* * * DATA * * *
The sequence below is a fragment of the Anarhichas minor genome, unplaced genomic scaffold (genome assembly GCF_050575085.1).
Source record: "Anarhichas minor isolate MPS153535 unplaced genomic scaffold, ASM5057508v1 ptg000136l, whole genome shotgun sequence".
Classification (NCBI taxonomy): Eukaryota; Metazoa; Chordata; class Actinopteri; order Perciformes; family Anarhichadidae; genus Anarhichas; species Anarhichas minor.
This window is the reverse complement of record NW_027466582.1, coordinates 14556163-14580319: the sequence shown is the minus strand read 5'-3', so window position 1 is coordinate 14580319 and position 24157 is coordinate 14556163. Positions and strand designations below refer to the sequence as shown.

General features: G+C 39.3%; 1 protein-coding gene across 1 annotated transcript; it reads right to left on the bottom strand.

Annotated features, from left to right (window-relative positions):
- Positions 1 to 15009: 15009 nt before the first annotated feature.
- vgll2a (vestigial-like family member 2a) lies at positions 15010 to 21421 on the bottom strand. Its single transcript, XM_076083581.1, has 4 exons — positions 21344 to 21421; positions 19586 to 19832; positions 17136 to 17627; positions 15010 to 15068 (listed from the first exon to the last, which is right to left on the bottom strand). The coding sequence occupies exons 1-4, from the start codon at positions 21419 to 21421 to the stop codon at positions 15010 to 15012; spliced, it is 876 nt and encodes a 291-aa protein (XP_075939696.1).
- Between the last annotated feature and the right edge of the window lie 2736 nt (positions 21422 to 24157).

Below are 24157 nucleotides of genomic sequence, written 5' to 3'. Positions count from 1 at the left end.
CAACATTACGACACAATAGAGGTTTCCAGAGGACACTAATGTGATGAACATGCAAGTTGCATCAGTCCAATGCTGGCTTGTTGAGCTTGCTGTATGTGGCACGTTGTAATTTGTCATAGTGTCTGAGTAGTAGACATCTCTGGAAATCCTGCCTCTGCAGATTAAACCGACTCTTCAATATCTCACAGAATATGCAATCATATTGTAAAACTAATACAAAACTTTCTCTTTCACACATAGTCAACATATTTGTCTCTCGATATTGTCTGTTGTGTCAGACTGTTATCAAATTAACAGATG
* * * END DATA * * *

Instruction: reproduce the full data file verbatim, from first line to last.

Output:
The sequence below is a fragment of the Anarhichas minor genome, unplaced genomic scaffold (genome assembly GCF_050575085.1).
Source record: "Anarhichas minor isolate MPS153535 unplaced genomic scaffold, ASM5057508v1 ptg000136l, whole genome shotgun sequence".
Classification (NCBI taxonomy): Eukaryota; Metazoa; Chordata; class Actinopteri; order Perciformes; family Anarhichadidae; genus Anarhichas; species Anarhichas minor.
This window is the reverse complement of record NW_027466582.1, coordinates 14556163-14580319: the sequence shown is the minus strand read 5'-3', so window position 1 is coordinate 14580319 and position 24157 is coordinate 14556163. Positions and strand designations below refer to the sequence as shown.

General features: G+C 39.3%; 1 protein-coding gene across 1 annotated transcript; it reads right to left on the bottom strand.

Annotated features, from left to right (window-relative positions):
- Positions 1 to 15009: 15009 nt before the first annotated feature.
- vgll2a (vestigial-like family member 2a) lies at positions 15010 to 21421 on the bottom strand. Its single transcript, XM_076083581.1, has 4 exons — positions 21344 to 21421; positions 19586 to 19832; positions 17136 to 17627; positions 15010 to 15068 (listed from the first exon to the last, which is right to left on the bottom strand). The coding sequence occupies exons 1-4, from the start codon at positions 21419 to 21421 to the stop codon at positions 15010 to 15012; spliced, it is 876 nt and encodes a 291-aa protein (XP_075939696.1).
- Between the last annotated feature and the right edge of the window lie 2736 nt (positions 21422 to 24157).

Below are 24157 nucleotides of genomic sequence, written 5' to 3'. Positions count from 1 at the left end.
CAACATTACGACACAATAGAGGTTTCCAGAGGACACTAATGTGATGAACATGCAAGTTGCATCAGTCCAATGCTGGCTTGTTGAGCTTGCTGTATGTGGCACGTTGTAATTTGTCATAGTGTCTGAGTAGTAGACATCTCTGGAAATCCTGCCTCTGCAGATTAAACCGACTCTTCAATATCTCACAGAATATGCAATCATATTGTAAAACTAATACAAAACTTTCTCTTTCACACATAGTCAACATATTTGTCTCTCGATATTGTCTGTTGTGTCAGACTGTTATCAAATTAACAGATG